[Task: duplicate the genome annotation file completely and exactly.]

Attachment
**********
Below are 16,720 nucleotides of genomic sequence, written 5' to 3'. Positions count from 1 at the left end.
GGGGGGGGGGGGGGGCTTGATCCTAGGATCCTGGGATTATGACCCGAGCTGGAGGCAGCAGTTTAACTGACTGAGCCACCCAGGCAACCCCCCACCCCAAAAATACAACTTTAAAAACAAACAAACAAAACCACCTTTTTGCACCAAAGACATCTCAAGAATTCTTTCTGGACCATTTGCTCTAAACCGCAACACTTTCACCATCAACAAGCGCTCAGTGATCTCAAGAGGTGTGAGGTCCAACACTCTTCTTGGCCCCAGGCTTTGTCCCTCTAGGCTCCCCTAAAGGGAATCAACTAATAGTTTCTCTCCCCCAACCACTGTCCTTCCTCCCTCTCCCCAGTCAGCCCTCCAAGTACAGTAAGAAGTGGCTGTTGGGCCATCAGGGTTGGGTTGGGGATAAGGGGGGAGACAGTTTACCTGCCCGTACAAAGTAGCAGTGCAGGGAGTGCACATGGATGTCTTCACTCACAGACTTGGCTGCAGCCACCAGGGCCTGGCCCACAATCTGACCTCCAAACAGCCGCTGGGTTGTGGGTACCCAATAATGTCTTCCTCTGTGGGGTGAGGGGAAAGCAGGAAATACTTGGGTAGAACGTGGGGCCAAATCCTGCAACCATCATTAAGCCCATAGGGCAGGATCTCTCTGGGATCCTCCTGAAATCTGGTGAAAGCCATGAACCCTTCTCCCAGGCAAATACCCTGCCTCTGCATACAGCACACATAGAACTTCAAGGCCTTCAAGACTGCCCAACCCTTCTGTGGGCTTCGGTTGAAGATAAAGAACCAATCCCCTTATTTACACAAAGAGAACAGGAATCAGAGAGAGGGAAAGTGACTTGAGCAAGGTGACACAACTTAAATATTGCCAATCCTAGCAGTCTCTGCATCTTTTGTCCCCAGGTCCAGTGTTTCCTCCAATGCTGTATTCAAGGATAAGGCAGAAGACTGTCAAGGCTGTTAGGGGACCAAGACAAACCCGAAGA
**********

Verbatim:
Below are 16,720 nucleotides of genomic sequence, written 5' to 3'. Positions count from 1 at the left end.
GGGGGGGGGGGGGGGCTTGATCCTAGGATCCTGGGATTATGACCCGAGCTGGAGGCAGCAGTTTAACTGACTGAGCCACCCAGGCAACCCCCCACCCCAAAAATACAACTTTAAAAACAAACAAACAAAACCACCTTTTTGCACCAAAGACATCTCAAGAATTCTTTCTGGACCATTTGCTCTAAACCGCAACACTTTCACCATCAACAAGCGCTCAGTGATCTCAAGAGGTGTGAGGTCCAACACTCTTCTTGGCCCCAGGCTTTGTCCCTCTAGGCTCCCCTAAAGGGAATCAACTAATAGTTTCTCTCCCCCAACCACTGTCCTTCCTCCCTCTCCCCAGTCAGCCCTCCAAGTACAGTAAGAAGTGGCTGTTGGGCCATCAGGGTTGGGTTGGGGATAAGGGGGGAGACAGTTTACCTGCCCGTACAAAGTAGCAGTGCAGGGAGTGCACATGGATGTCTTCACTCACAGACTTGGCTGCAGCCACCAGGGCCTGGCCCACAATCTGACCTCCAAACAGCCGCTGGGTTGTGGGTACCCAATAATGTCTTCCTCTGTGGGGTGAGGGGAAAGCAGGAAATACTTGGGTAGAACGTGGGGCCAAATCCTGCAACCATCATTAAGCCCATAGGGCAGGATCTCTCTGGGATCCTCCTGAAATCTGGTGAAAGCCATGAACCCTTCTCCCAGGCAAATACCCTGCCTCTGCATACAGCACACATAGAACTTCAAGGCCTTCAAGACTGCCCAACCCTTCTGTGGGCTTCGGTTGAAGATAAAGAACCAATCCCCTTATTTACACAAAGAGAACAGGAATCAGAGAGAGGGAAAGTGACTTGAGCAAGGTGACACAACTTAAATATTGCCAATCCTAGCAGTCTCTGCATCTTTTGTCCCCAGGTCCAGTGTTTCCTCCAATGCTGTATTCAAGGATAAGGCAGAAGACTGTCAAGGCTGTTAGGGGACCAAGACAAACCCGAAGA